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Interview with George Kennedy

HOLLYWOOD - The supporting actor is always the guy who does the wrong thing and gets the hero in hot water. You can bet Clyde Barrow wouldn't have parked that getaway car. And think of the grief Marty would have avoided if it hadn't been for that wise guy who said, "I dunno, Marty. Whada you wanna do tonight?"

The supporting character who messed up the hero most this year was probably Dragline, who managed to shout a warning just in time to get Cool Hand Luke killed. So why didn't Dragline keep quiet?

"Well," George Kennedy said, "you get a couple of theories on that." Kennedy, who played Dragline, won an Oscar for the role.

"On the one hand," he said, "you get the Judas theory, which is Paul Newman's theory. On the other hand, you get the stupid idiot theory, which is mine."

Luke, played by Newman, has escaped from the prison camp with Dragline tagging along. They get trapped in an old barn, surrounded by guards, and Dragline shouts when he shouldn't of oughta.

"According to Paul," Kennedy said, "Dragline figured the end was in sight, and maybe it would help if he betrayed Luke. So he shouted deliberately.

"I don't agree with that. I think Dragline was sincere but stupid. He thought he was helping Luke. He was an unwitting Judas, I guess. Anyway, Luke really had no place to escape to. It was all over anyway."

Kennedy is a big man, even larger in life than in the movies, and he has a deep voice cultivated during many years on Armed Forces Radio. This has been a good year for him, as supporting actors go. He was highly visible in "Hurry Sundown" and "The Dirty Dozen," got to make love to Kim Novak in the upcoming "The Legend of Lilah Claire," and won the Oscar for "Cool Hand Luke."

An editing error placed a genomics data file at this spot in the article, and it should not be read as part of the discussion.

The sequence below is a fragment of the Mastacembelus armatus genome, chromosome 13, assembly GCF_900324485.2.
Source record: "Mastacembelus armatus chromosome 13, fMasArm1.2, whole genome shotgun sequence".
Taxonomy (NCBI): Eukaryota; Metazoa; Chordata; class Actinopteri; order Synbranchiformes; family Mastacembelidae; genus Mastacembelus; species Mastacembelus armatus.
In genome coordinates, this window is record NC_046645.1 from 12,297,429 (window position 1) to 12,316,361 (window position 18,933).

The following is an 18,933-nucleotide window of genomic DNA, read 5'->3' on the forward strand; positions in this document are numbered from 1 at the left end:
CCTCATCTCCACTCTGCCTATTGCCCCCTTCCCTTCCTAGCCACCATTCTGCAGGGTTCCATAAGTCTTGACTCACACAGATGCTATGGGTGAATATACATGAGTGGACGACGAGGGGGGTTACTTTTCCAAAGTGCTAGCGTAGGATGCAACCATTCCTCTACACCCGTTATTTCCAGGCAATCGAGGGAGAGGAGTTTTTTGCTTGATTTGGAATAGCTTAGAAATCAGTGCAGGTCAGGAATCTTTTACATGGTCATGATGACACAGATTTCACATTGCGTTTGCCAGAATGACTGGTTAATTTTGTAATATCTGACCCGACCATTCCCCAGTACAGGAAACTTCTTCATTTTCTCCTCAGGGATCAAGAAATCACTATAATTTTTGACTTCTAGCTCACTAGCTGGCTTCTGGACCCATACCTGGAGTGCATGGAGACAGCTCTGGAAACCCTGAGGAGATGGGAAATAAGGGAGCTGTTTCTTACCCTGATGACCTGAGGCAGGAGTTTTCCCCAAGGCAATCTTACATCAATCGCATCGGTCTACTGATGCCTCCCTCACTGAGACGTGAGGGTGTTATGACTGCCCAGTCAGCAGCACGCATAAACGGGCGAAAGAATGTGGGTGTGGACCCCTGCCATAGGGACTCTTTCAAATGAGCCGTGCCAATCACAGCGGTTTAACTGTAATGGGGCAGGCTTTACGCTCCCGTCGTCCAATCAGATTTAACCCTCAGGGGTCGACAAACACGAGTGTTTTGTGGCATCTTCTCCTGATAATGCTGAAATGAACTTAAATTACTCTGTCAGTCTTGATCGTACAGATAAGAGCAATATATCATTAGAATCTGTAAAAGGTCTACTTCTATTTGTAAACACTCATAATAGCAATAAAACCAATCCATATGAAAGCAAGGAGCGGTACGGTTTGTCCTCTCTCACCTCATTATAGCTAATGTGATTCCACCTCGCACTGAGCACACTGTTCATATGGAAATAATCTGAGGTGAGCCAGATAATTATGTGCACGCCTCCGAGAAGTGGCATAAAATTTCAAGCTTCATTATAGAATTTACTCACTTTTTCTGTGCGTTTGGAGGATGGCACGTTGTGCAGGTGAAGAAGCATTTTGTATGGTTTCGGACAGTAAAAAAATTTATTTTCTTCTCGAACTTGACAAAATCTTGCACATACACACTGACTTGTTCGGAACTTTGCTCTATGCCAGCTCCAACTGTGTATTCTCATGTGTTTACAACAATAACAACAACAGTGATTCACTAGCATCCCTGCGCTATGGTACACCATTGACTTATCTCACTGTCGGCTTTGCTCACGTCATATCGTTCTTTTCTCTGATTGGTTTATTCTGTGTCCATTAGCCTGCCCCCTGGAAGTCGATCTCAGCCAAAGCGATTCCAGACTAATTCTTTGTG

Now he stands on the threshold of realizing the supporting actor's dream: he'll get to be the hero, and somebody else will be the idiot for a change. He leaves soon for Madrid to star in "Guns of the Magnificent Seven," a sequel to "The Magnificent Seven." He'll play the Yul Brynner role.

"But I won't shave my head," he said. "I'm getting so bald, there is no way . . ."

He speculated on the "Newman Hero," a character which Paul Newman has apparently been developing in "The Hustler," "Hud," "Harper," "Hombre" and now "Cool Hand Luke." The Newman hero has grown steadily less satisfied.

In "Hombre," for example, he was reluctant to save the helpless travelers and finally got himself shot in the attempt. In "Luke," Newman quit being a hero for the prison camp inmates but got shot anyway.

"It could be that Paul is making some kind of a statement," Kennedy said. "You have to remember that in his position, he gets complete control over the scripts he films, so maybe he's been choosing antihero scripts, consciously or subconsciously."

To be Paul Newman in real life is to get a little tired of being a hero, Kennedy suggested.

"When we were making 'Luke,'" he said, "we were in Stockton, Calif., and on weekends, Paul and I would fly back to Hollywood. I remember once Newman got so fed up with all the fuss that he made the plane reservation in another name. But somehow the airline crew got the word. I was already on the plane, and I saw him coming across the field, with dark glasses on and his collar pulled up; the whole works.

"And the stewardess said, 'is he coming?' And you knew who they meant. Then the captain made an announcement about how great it was to have Paul Newman on board and so on. I can't understand how the really big superstars like Newman can stand it.

"Now that I've been getting some good roles, people recognize me on the street sometimes, but they don't drool exactly. Let's face it, that's not the kind of guy I am. I look substantially the same as I did in high school, and the girls didn't drool then, and they don't drool now. But Newman is a genuine matinee idol. Women fall dead when they see him."

Roger Ebert

Roger Ebert was the film critic of the Chicago Sun-Times from 1967 until his death in 2013. In 1975, he won the Pulitzer Prize for distinguished criticism.

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